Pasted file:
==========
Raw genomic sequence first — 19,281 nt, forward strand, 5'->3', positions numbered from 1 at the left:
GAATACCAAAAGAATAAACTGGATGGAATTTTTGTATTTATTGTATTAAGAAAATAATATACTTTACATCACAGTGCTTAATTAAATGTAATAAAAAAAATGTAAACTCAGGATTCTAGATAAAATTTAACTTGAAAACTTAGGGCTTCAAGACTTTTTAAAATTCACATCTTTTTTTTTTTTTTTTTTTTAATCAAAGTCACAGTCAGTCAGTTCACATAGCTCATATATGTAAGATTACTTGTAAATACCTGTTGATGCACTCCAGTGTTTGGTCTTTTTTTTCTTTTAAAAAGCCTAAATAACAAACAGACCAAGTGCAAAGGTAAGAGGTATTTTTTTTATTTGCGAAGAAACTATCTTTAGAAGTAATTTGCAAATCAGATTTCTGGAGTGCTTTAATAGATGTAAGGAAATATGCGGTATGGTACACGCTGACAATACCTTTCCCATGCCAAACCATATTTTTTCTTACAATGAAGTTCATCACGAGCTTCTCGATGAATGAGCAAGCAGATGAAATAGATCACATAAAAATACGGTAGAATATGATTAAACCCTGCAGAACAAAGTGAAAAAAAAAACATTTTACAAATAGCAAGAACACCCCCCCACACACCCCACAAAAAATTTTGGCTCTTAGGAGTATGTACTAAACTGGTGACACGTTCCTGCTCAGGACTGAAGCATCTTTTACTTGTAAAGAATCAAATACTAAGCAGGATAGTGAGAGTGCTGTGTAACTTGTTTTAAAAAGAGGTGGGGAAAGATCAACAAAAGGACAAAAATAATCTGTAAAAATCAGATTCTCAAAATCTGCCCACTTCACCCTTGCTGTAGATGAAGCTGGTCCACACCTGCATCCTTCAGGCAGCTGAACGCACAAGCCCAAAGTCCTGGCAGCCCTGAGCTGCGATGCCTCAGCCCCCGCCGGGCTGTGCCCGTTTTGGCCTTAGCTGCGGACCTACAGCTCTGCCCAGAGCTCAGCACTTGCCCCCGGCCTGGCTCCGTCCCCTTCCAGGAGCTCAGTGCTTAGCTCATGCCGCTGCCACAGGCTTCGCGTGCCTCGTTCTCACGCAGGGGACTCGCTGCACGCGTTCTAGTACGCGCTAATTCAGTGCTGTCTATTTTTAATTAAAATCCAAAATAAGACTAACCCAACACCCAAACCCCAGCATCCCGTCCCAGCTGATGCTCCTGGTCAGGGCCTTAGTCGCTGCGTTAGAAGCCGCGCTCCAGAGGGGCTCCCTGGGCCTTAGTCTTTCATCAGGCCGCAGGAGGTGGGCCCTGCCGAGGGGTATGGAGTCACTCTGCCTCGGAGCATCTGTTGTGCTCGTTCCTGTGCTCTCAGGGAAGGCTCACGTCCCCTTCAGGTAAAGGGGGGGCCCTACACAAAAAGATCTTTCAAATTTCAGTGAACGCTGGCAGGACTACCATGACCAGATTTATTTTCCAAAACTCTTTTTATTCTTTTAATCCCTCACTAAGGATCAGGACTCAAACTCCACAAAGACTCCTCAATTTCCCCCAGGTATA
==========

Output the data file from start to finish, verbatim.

Raw genomic sequence first — 19,281 nt, forward strand, 5'->3', positions numbered from 1 at the left:
GAATACCAAAAGAATAAACTGGATGGAATTTTTGTATTTATTGTATTAAGAAAATAATATACTTTACATCACAGTGCTTAATTAAATGTAATAAAAAAAATGTAAACTCAGGATTCTAGATAAAATTTAACTTGAAAACTTAGGGCTTCAAGACTTTTTAAAATTCACATCTTTTTTTTTTTTTTTTTTTTAATCAAAGTCACAGTCAGTCAGTTCACATAGCTCATATATGTAAGATTACTTGTAAATACCTGTTGATGCACTCCAGTGTTTGGTCTTTTTTTTCTTTTAAAAAGCCTAAATAACAAACAGACCAAGTGCAAAGGTAAGAGGTATTTTTTTTATTTGCGAAGAAACTATCTTTAGAAGTAATTTGCAAATCAGATTTCTGGAGTGCTTTAATAGATGTAAGGAAATATGCGGTATGGTACACGCTGACAATACCTTTCCCATGCCAAACCATATTTTTTCTTACAATGAAGTTCATCACGAGCTTCTCGATGAATGAGCAAGCAGATGAAATAGATCACATAAAAATACGGTAGAATATGATTAAACCCTGCAGAACAAAGTGAAAAAAAAAACATTTTACAAATAGCAAGAACACCCCCCCACACACCCCACAAAAAATTTTGGCTCTTAGGAGTATGTACTAAACTGGTGACACGTTCCTGCTCAGGACTGAAGCATCTTTTACTTGTAAAGAATCAAATACTAAGCAGGATAGTGAGAGTGCTGTGTAACTTGTTTTAAAAAGAGGTGGGGAAAGATCAACAAAAGGACAAAAATAATCTGTAAAAATCAGATTCTCAAAATCTGCCCACTTCACCCTTGCTGTAGATGAAGCTGGTCCACACCTGCATCCTTCAGGCAGCTGAACGCACAAGCCCAAAGTCCTGGCAGCCCTGAGCTGCGATGCCTCAGCCCCCGCCGGGCTGTGCCCGTTTTGGCCTTAGCTGCGGACCTACAGCTCTGCCCAGAGCTCAGCACTTGCCCCCGGCCTGGCTCCGTCCCCTTCCAGGAGCTCAGTGCTTAGCTCATGCCGCTGCCACAGGCTTCGCGTGCCTCGTTCTCACGCAGGGGACTCGCTGCACGCGTTCTAGTACGCGCTAATTCAGTGCTGTCTATTTTTAATTAAAATCCAAAATAAGACTAACCCAACACCCAAACCCCAGCATCCCGTCCCAGCTGATGCTCCTGGTCAGGGCCTTAGTCGCTGCGTTAGAAGCCGCGCTCCAGAGGGGCTCCCTGGGCCTTAGTCTTTCATCAGGCCGCAGGAGGTGGGCCCTGCCGAGGGGTATGGAGTCACTCTGCCTCGGAGCATCTGTTGTGCTCGTTCCTGTGCTCTCAGGGAAGGCTCACGTCCCCTTCAGGTAAAGGGGGGGCCCTACACAAAAAGATCTTTCAAATTTCAGTGAACGCTGGCAGGACTACCATGACCAGATTTATTTTCCAAAACTCTTTTTATTCTTTTAATCCCTCACTAAGGATCAGGACTCAAACTCCACAAAGACTCCTCAATTTCCCCCAGGTATA